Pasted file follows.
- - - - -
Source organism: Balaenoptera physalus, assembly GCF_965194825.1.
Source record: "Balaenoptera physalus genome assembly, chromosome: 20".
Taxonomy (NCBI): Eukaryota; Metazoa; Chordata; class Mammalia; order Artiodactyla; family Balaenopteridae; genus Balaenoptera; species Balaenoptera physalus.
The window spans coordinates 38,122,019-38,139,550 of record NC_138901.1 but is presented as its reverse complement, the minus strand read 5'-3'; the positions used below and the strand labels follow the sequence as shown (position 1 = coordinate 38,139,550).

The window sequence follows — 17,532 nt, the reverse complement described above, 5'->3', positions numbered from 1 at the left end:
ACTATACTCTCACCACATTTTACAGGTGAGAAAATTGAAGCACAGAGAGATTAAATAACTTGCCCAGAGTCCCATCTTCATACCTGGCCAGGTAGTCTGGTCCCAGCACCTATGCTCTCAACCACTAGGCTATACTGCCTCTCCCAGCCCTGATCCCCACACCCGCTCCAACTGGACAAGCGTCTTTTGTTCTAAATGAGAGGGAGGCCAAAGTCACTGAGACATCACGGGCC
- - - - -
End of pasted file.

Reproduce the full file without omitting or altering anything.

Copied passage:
Source organism: Balaenoptera physalus, assembly GCF_965194825.1.
Source record: "Balaenoptera physalus genome assembly, chromosome: 20".
Taxonomy (NCBI): Eukaryota; Metazoa; Chordata; class Mammalia; order Artiodactyla; family Balaenopteridae; genus Balaenoptera; species Balaenoptera physalus.
The window spans coordinates 38,122,019-38,139,550 of record NC_138901.1 but is presented as its reverse complement, the minus strand read 5'-3'; the positions used below and the strand labels follow the sequence as shown (position 1 = coordinate 38,139,550).

The window sequence follows — 17,532 nt, the reverse complement described above, 5'->3', positions numbered from 1 at the left end:
ACTATACTCTCACCACATTTTACAGGTGAGAAAATTGAAGCACAGAGAGATTAAATAACTTGCCCAGAGTCCCATCTTCATACCTGGCCAGGTAGTCTGGTCCCAGCACCTATGCTCTCAACCACTAGGCTATACTGCCTCTCCCAGCCCTGATCCCCACACCCGCTCCAACTGGACAAGCGTCTTTTGTTCTAAATGAGAGGGAGGCCAAAGTCACTGAGACATCACGGGCC